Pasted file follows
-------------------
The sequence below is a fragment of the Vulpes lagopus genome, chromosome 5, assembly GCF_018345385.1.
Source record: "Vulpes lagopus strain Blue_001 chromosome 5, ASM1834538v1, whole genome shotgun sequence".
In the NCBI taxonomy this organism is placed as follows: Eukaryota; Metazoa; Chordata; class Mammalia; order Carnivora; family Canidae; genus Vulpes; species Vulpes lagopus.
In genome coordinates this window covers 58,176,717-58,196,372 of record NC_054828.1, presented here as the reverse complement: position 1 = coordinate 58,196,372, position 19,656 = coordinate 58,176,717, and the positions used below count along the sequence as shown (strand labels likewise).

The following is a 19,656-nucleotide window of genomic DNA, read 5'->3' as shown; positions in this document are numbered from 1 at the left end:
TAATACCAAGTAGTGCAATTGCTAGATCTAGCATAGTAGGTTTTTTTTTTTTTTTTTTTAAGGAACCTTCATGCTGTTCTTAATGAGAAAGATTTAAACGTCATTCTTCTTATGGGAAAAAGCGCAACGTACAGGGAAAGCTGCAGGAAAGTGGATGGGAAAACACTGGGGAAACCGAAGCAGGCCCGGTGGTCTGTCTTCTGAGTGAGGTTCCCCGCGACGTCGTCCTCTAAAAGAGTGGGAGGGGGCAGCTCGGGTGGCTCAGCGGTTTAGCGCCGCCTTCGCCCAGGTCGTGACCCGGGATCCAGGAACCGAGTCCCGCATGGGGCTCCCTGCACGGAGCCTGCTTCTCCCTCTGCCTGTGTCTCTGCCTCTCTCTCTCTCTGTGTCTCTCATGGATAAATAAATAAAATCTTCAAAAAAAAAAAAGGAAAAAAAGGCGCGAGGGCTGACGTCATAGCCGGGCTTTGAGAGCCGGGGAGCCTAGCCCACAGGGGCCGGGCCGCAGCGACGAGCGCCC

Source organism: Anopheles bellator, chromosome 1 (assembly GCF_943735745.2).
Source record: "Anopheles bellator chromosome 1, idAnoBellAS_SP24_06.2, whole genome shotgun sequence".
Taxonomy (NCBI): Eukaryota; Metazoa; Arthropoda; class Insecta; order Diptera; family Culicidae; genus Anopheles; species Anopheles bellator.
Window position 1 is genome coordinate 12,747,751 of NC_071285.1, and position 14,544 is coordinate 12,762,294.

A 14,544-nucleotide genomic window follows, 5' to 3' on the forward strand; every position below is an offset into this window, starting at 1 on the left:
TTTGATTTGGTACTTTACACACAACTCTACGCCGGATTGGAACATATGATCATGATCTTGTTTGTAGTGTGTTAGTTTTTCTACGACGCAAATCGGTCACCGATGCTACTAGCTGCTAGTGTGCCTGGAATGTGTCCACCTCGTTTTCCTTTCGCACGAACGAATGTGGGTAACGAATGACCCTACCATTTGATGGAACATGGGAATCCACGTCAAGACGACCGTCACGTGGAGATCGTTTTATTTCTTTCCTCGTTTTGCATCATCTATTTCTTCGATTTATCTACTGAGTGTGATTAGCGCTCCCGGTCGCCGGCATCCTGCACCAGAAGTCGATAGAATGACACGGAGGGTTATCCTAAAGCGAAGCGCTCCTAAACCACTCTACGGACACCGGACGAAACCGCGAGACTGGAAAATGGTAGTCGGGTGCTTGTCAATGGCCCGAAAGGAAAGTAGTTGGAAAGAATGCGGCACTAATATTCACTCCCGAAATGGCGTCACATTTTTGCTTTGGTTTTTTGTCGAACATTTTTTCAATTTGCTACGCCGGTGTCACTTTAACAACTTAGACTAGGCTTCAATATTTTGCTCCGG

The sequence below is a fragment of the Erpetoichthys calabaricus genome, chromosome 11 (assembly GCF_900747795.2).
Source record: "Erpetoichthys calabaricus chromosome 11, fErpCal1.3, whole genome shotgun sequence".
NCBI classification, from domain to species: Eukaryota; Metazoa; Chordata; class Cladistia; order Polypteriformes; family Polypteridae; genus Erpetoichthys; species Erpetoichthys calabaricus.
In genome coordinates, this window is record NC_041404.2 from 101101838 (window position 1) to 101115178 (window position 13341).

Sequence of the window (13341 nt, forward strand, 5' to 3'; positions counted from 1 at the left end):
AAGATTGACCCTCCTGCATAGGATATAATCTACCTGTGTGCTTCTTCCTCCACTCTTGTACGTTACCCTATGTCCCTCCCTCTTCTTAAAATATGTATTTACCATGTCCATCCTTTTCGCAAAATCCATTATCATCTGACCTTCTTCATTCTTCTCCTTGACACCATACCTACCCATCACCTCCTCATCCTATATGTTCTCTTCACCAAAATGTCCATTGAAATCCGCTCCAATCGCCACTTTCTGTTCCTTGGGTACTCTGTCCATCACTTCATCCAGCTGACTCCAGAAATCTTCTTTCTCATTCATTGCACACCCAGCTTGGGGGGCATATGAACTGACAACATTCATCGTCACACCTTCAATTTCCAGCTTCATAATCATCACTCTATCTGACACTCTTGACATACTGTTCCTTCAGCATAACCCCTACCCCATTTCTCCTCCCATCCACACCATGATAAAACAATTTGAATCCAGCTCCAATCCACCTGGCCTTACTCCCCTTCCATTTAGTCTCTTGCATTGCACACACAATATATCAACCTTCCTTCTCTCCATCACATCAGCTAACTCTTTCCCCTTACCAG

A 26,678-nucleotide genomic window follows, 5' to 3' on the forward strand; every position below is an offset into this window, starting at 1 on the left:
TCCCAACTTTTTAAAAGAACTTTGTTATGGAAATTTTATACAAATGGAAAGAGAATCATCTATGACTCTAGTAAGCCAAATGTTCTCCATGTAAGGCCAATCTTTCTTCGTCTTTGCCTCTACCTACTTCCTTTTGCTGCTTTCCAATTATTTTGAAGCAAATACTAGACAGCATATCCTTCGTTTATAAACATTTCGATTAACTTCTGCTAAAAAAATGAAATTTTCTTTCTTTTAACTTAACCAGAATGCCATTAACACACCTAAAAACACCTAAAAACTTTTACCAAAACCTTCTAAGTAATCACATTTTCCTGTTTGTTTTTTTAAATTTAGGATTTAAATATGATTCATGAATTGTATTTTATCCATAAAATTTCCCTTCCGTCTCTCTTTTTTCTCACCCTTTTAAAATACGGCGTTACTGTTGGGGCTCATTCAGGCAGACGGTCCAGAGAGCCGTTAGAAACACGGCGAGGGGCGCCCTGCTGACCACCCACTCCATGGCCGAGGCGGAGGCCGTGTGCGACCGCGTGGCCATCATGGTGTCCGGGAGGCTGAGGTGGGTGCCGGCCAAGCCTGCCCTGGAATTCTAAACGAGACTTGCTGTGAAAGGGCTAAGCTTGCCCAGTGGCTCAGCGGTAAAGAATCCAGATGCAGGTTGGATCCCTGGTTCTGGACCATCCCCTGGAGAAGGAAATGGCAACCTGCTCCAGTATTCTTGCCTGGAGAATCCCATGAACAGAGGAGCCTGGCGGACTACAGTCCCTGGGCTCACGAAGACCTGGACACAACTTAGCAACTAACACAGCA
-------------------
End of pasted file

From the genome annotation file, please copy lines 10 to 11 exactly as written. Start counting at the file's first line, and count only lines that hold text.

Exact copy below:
Window position 1 is genome coordinate 12,747,751 of NC_071285.1, and position 14,544 is coordinate 12,762,294.

A 14,544-nucleotide genomic window follows, 5' to 3' on the forward strand; every position below is an offset into this window, starting at 1 on the left: